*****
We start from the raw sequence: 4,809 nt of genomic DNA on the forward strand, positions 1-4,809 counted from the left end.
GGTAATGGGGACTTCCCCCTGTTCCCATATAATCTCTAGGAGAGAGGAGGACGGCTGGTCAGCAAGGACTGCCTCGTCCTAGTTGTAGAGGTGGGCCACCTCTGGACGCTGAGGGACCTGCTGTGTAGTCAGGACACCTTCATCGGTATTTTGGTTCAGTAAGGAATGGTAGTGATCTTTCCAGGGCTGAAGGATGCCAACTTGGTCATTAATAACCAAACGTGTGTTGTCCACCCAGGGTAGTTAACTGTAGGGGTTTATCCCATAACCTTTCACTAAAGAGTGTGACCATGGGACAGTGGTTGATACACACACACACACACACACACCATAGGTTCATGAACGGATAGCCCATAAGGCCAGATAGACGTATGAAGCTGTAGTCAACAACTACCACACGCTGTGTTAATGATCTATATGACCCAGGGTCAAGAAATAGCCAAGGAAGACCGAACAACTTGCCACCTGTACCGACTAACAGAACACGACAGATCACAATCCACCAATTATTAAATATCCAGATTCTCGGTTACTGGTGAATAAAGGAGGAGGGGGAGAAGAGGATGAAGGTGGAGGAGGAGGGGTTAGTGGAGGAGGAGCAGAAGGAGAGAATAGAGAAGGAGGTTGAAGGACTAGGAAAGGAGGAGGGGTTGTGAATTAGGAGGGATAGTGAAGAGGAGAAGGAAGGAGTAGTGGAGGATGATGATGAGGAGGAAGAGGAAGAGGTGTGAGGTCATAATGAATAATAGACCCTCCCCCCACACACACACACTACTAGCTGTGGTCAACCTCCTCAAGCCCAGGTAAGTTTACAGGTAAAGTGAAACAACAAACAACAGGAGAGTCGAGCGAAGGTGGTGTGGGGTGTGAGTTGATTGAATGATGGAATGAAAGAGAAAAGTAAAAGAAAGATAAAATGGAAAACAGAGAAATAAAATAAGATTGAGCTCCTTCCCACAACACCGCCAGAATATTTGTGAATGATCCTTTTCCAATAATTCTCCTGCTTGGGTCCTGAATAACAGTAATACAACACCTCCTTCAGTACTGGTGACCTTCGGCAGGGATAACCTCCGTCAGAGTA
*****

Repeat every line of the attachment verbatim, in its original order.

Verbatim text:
We start from the raw sequence: 4,809 nt of genomic DNA on the forward strand, positions 1-4,809 counted from the left end.
GGTAATGGGGACTTCCCCCTGTTCCCATATAATCTCTAGGAGAGAGGAGGACGGCTGGTCAGCAAGGACTGCCTCGTCCTAGTTGTAGAGGTGGGCCACCTCTGGACGCTGAGGGACCTGCTGTGTAGTCAGGACACCTTCATCGGTATTTTGGTTCAGTAAGGAATGGTAGTGATCTTTCCAGGGCTGAAGGATGCCAACTTGGTCATTAATAACCAAACGTGTGTTGTCCACCCAGGGTAGTTAACTGTAGGGGTTTATCCCATAACCTTTCACTAAAGAGTGTGACCATGGGACAGTGGTTGATACACACACACACACACACACACCATAGGTTCATGAACGGATAGCCCATAAGGCCAGATAGACGTATGAAGCTGTAGTCAACAACTACCACACGCTGTGTTAATGATCTATATGACCCAGGGTCAAGAAATAGCCAAGGAAGACCGAACAACTTGCCACCTGTACCGACTAACAGAACACGACAGATCACAATCCACCAATTATTAAATATCCAGATTCTCGGTTACTGGTGAATAAAGGAGGAGGGGGAGAAGAGGATGAAGGTGGAGGAGGAGGGGTTAGTGGAGGAGGAGCAGAAGGAGAGAATAGAGAAGGAGGTTGAAGGACTAGGAAAGGAGGAGGGGTTGTGAATTAGGAGGGATAGTGAAGAGGAGAAGGAAGGAGTAGTGGAGGATGATGATGAGGAGGAAGAGGAAGAGGTGTGAGGTCATAATGAATAATAGACCCTCCCCCCACACACACACACTACTAGCTGTGGTCAACCTCCTCAAGCCCAGGTAAGTTTACAGGTAAAGTGAAACAACAAACAACAGGAGAGTCGAGCGAAGGTGGTGTGGGGTGTGAGTTGATTGAATGATGGAATGAAAGAGAAAAGTAAAAGAAAGATAAAATGGAAAACAGAGAAATAAAATAAGATTGAGCTCCTTCCCACAACACCGCCAGAATATTTGTGAATGATCCTTTTCCAATAATTCTCCTGCTTGGGTCCTGAATAACAGTAATACAACACCTCCTTCAGTACTGGTGACCTTCGGCAGGGATAACCTCCGTCAGAGTA